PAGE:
Around 1300 hrs we started to paddle back to Sentosa. Immediately the going was harder as we headed into the current. Paddling hard we were making around 3 – 4km/hr on the GPS. But it was tiring work. The current was pushing directly against us. To make matters worse the islands cause the currents to do strange things and in some areas the water gets very wild where currents from differing directions meet. This twisted and rocked the Divorce Machine and more water poured into her. She soon become quite heavy with water and I attempted to bail her out in between paddling. When I stopped paddling and bailed water Stephanie continued to paddle but I noticed that the current was so strong we were not making any forward progress at all. It took two of us paddling to even move forward. Things got worse as the wind then picked up and a huge thunderstorm came swooping in with torrential rain. So there we were, out in the middle of the shipping channel, in a half sunk inflatable kayak, paddling as hard we could into a head wind and head current, in the pouring rain with very poor visibility, while high-speed ferries zoomed past. We were making around 1 – 2 km/hr. It was terribly good fun, however I was starting to get a little concerned as we became more and more tired. Eventually we made the decision to head into Tekukor Island to wait out the storm, drain the kayak and wait for the tide to turn at 1443hrs and hopefully the current would reverse direction. Two very tired and relieved kayakers pulled into a small beach on the deserted Tekukor Island and found some shelter in a small rock cave for 90 minutes while the thunder/ lightning and rain passed over head.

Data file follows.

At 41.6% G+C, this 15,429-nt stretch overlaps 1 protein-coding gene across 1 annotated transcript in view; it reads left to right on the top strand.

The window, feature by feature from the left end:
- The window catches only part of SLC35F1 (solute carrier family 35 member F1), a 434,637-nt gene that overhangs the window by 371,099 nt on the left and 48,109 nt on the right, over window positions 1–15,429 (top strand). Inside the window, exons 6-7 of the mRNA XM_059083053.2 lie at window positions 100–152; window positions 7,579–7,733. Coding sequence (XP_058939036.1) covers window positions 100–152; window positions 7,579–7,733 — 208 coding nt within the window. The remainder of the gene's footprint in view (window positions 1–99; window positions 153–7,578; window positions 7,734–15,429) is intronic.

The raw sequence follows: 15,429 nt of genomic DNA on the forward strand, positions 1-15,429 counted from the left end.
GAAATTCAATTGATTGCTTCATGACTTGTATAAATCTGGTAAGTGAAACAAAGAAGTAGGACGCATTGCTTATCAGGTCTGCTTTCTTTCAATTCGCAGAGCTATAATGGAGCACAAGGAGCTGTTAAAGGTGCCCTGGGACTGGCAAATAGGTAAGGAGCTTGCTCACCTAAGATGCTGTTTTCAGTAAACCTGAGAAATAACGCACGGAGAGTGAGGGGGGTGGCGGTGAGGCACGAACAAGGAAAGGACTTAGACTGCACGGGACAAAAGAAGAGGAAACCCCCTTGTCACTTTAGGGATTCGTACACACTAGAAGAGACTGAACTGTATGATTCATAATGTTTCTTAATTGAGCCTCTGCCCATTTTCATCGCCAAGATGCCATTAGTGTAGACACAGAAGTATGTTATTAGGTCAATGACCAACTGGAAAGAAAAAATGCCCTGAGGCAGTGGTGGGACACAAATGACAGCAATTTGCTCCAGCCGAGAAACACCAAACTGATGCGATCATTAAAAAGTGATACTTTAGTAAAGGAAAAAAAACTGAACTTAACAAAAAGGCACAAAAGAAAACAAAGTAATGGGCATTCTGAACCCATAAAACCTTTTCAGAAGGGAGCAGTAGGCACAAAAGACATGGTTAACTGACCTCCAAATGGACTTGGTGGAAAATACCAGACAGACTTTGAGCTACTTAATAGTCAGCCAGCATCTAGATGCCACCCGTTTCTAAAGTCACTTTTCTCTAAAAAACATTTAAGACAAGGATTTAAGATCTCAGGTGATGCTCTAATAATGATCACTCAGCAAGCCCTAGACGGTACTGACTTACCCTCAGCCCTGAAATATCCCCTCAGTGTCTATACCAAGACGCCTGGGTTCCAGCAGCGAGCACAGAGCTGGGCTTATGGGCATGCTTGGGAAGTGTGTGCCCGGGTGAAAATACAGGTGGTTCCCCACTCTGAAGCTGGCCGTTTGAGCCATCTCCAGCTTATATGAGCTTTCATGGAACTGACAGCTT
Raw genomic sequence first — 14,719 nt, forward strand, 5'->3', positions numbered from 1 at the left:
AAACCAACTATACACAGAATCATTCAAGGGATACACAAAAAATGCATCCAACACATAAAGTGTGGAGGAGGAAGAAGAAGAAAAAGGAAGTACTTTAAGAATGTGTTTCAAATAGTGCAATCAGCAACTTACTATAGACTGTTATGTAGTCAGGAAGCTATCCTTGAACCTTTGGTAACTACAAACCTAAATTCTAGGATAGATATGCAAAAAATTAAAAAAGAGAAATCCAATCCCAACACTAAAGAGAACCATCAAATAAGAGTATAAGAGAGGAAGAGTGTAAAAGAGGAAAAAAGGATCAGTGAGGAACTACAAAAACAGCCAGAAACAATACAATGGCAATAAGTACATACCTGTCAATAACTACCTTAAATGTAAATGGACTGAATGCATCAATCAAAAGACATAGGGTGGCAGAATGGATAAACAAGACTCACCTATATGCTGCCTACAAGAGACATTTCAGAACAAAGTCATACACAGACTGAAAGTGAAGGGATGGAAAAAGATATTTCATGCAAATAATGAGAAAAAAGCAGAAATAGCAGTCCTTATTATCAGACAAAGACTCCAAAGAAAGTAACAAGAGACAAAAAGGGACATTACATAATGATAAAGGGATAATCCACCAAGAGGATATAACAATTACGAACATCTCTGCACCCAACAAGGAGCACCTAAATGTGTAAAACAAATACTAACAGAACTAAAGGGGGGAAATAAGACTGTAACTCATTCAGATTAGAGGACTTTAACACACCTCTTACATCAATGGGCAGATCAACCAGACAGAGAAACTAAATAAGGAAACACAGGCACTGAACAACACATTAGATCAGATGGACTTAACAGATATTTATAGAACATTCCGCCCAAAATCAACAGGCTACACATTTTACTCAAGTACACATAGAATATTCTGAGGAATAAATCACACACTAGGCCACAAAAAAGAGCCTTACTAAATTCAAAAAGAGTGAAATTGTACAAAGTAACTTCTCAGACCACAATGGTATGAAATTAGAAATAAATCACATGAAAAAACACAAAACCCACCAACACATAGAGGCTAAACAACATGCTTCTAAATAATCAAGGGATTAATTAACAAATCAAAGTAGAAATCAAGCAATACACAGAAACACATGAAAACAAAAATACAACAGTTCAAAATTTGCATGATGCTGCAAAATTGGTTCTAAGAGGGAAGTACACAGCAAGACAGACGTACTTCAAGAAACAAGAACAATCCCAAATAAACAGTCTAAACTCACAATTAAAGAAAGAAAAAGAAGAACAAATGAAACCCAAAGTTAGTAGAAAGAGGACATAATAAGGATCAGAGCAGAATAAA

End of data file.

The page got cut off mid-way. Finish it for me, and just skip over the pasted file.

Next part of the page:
While waiting on Tekukor Island we made friends with a little hermit crab which brightened up our day (See the short YouTube video below). At 1440 the rain had gone and we emptied the Divorce Machine of water and relaunched. With a rest and the currents easing off we made good time and paddled hard across the strait to reach Sentosa Cove. From here we had another 2 km of hard paddling to get back up to Tanjong beach. We pulled in at 3PM, pretty tired and with sore hands from paddling. The trip was just over 18km in total.